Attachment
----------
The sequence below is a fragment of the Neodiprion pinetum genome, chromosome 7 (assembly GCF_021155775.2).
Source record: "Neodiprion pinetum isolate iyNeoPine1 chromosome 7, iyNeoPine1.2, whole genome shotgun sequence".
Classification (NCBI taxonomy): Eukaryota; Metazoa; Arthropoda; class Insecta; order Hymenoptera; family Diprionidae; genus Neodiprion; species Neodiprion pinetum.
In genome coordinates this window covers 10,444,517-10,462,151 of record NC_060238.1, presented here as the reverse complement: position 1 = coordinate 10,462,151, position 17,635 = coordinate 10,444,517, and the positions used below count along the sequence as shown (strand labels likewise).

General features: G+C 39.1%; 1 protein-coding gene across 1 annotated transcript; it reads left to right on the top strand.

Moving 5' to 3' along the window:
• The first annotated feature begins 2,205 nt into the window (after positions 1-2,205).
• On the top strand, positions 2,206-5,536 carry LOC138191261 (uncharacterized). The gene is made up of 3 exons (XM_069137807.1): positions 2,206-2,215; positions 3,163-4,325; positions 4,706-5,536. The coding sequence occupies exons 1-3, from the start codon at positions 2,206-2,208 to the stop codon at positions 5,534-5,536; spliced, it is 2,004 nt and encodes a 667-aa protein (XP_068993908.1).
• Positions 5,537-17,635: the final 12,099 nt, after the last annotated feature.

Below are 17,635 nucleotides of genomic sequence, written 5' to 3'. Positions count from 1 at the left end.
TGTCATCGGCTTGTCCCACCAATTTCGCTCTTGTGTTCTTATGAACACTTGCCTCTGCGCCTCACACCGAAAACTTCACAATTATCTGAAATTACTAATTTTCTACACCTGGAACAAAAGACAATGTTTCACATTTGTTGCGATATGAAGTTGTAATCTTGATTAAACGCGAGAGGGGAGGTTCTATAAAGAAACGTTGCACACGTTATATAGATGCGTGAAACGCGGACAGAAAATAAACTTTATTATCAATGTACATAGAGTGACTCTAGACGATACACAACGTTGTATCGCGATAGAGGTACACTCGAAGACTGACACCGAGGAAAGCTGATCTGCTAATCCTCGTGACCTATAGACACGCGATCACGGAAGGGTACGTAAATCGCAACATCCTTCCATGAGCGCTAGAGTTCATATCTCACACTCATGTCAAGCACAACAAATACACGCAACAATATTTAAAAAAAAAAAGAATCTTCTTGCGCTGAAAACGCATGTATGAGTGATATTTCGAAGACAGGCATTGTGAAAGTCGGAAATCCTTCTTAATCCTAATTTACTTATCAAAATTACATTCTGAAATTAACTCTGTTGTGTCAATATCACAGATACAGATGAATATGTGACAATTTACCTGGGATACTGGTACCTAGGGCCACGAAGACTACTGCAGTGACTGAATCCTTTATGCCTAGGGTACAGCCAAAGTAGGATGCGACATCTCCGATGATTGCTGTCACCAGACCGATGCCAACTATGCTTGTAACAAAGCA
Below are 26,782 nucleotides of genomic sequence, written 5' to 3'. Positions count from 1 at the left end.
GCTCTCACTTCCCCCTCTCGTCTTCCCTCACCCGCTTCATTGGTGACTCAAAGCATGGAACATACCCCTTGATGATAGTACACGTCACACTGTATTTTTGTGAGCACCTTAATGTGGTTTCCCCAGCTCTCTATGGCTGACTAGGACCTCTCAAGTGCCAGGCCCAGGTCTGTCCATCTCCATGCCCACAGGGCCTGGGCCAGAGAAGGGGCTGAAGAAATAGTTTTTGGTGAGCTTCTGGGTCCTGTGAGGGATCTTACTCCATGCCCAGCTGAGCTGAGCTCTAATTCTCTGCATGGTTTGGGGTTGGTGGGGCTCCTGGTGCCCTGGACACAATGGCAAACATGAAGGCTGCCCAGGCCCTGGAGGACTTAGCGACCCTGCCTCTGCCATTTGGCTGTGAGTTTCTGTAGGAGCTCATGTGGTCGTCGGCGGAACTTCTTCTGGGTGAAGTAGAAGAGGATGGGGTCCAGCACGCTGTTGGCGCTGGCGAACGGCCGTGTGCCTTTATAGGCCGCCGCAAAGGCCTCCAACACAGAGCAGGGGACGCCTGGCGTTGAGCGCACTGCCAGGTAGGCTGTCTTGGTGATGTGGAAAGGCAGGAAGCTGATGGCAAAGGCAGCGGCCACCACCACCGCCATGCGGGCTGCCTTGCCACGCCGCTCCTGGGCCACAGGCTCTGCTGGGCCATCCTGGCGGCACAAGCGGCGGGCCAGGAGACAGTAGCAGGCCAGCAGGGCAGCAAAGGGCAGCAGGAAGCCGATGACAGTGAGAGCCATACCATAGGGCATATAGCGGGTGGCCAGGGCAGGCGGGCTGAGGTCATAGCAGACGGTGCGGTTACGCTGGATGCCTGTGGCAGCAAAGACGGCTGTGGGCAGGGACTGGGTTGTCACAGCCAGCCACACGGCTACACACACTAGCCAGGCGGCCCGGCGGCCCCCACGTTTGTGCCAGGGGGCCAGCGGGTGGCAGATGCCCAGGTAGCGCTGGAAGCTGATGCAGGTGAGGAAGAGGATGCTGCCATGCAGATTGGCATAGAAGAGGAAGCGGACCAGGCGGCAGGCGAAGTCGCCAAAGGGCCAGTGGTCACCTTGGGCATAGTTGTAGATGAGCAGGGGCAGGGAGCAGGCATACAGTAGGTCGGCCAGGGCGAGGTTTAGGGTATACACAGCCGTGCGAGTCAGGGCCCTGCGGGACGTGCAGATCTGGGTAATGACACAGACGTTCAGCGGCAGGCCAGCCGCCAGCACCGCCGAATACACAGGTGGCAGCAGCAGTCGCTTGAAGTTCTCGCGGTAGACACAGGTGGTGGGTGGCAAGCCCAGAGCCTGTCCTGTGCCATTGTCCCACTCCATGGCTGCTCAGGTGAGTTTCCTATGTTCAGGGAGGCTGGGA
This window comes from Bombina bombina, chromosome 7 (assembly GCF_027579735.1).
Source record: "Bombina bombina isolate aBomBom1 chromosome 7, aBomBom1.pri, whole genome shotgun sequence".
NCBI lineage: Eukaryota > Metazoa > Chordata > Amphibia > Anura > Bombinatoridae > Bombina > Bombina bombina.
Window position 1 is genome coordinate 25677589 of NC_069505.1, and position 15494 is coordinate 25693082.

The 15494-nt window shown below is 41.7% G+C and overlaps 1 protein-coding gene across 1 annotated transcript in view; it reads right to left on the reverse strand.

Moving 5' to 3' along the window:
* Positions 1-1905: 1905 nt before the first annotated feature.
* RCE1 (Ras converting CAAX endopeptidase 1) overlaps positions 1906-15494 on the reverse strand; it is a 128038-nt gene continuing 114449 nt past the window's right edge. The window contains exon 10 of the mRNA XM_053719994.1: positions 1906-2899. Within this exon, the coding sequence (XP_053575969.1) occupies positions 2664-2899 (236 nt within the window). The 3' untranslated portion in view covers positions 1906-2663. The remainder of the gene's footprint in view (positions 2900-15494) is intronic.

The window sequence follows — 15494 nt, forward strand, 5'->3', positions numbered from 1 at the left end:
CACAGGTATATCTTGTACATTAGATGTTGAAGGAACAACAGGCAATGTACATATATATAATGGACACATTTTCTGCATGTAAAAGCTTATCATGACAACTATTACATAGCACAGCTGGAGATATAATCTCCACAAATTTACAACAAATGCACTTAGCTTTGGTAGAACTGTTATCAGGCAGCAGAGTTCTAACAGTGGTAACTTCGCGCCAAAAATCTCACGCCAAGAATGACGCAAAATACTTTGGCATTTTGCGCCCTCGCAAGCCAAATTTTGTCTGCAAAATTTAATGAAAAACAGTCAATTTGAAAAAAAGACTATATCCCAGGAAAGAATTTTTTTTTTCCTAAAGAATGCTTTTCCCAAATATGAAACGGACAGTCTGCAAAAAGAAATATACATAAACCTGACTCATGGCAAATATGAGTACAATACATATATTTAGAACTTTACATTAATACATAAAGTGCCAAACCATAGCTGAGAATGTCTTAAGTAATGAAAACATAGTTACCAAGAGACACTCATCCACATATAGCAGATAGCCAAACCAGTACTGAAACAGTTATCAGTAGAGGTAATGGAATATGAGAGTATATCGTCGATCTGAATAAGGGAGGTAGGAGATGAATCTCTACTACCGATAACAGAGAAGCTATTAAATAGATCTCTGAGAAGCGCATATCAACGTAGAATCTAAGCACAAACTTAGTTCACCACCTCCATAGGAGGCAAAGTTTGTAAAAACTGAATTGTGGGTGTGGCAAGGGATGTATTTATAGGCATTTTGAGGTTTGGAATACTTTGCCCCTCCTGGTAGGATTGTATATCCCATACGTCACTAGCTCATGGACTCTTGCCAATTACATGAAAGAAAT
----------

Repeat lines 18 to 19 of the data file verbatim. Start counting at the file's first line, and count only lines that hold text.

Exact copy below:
The 15494-nt window shown below is 41.7% G+C and overlaps 1 protein-coding gene across 1 annotated transcript in view; it reads right to left on the reverse strand.

Moving 5' to 3' along the window: